Keywords are everything in PPC advertising. Hell, keywords are the lifeblood of search engine marketing entirely. We rely on keywords to target consumers. They give us the best understanding of what the user wants to get from their search. Without keywords, what would we do?
We better figure it out soon, because the keyword is dying.
We’re all in denial about it, but look at the signs. Google has been transitioning away from the keyword for years, in both organic and paid search. The fact is, keywords are archaic, they’re flawed. As marketing evolves, as technology evolves, we have more exact ways of measuring consumer intent.
We’re already seeing keywords be displaced. Take a look at how the landscape is changing, in regards to both SEO and PPC.
The Evolution of Search
In the year 2000, Google processed a little over 9 billion search queries. In 2010, they reported a yearly total of 1 trillion search queries. Over the course of 10 years, the search behemoth increased its search volume by 11,011%. Yes, that’s eleven thousand percent over a decade. And that growth hasn’t stopped.
When Google Adwords started in 2000, keywords were an accurate measure of what users were searching for. Since then, searches have grown a bit more complicated. Out of every 1,000 searches:
- 600 have no exact keyword match.
- 150 have never been searched before.
- 70 (at least) are spelled incorrectly.
While we usually find ways around some of these phenomena (like capturing common misspellings of some keywords), they still show that human intent is simply not captured by keywords and search queries alone.
Google’s not stupid. Google sees this. That’s why, especially since the release of Google Penguin in 2012, we’ve seen the search engine move away from keywords. Instead, Google shifted focus to a more user-centric model based on context and intent.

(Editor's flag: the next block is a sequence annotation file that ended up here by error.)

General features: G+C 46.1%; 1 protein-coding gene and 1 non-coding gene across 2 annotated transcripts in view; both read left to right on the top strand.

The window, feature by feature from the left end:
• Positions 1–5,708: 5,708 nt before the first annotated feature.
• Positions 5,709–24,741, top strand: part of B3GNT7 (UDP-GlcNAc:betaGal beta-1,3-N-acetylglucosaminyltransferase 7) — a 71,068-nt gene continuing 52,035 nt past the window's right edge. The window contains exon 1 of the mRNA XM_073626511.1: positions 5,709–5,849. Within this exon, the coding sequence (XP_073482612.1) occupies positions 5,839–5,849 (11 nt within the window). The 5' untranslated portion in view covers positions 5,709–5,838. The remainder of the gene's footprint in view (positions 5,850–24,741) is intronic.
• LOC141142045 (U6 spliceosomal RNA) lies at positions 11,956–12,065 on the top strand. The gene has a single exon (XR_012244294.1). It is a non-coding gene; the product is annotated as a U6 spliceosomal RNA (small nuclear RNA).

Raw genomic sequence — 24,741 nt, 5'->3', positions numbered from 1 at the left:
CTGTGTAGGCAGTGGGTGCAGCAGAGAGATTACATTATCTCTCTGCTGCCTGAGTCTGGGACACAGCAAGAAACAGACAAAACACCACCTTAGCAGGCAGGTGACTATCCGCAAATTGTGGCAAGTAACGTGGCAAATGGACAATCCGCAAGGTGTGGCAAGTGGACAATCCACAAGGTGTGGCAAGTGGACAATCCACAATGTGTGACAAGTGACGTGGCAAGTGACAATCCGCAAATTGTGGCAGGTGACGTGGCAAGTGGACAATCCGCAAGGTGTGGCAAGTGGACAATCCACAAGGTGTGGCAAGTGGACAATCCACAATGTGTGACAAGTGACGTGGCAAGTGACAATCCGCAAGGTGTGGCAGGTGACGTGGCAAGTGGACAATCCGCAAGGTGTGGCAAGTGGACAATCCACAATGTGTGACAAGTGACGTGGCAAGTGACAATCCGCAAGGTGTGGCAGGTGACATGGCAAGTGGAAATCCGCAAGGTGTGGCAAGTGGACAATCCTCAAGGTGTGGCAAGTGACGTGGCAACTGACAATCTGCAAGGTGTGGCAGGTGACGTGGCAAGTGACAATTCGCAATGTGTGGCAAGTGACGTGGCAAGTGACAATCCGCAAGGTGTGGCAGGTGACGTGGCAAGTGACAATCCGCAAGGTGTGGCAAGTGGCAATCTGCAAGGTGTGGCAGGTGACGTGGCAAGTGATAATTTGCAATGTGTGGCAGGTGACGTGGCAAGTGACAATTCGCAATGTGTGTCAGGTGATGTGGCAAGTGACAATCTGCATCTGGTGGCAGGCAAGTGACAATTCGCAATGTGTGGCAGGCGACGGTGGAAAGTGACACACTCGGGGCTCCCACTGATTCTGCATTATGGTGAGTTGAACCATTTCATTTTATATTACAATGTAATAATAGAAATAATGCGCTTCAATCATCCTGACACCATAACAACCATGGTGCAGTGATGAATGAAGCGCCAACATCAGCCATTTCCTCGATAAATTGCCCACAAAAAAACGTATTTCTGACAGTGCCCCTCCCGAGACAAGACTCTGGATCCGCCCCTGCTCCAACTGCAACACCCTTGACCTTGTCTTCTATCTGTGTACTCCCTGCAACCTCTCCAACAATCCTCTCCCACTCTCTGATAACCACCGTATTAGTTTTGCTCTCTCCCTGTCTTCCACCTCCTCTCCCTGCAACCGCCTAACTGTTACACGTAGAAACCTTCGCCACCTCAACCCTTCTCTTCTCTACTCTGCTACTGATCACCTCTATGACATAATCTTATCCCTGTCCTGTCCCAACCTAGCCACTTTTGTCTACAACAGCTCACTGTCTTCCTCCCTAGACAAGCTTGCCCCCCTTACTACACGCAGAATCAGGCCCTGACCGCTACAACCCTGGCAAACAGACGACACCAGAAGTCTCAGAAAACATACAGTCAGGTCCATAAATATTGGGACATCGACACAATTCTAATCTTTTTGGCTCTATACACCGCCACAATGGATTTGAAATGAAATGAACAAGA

A Shift in SEO Techniques
In the early days of SEO, marketers would manipulate search algorithms to appear high in the organic results. SEO algorithms were more predictable, and there were easy (and shady) workarounds that allowed people to hurtle their way to the top.
These workarounds (including keyword stuffing, automated content, and sneaky redirects) were often referred to as black hat SEO. They focused on the search engine rather than the searcher. And they resulted in poor content and search results for the user.
Black hat SEO was successful because search algorithms almost relied solely on keywords to match results to searchers. For example, if you were to search for custom cigar humidors, this would pop up in your results, even though its content offers very little to the reader:
Search engines have since altered their algorithms to focus on content and context instead. After all, content is king. Now you can’t get away with overloading a page with the same keyword over and over, just for the sake of ranking.
If you look at SEO today, you see that black hat practices have been nearly completely replaced by white hat SEO (which is, essentially, the exact opposite of black hat). To rank high in search engines now means to cater your site to the user.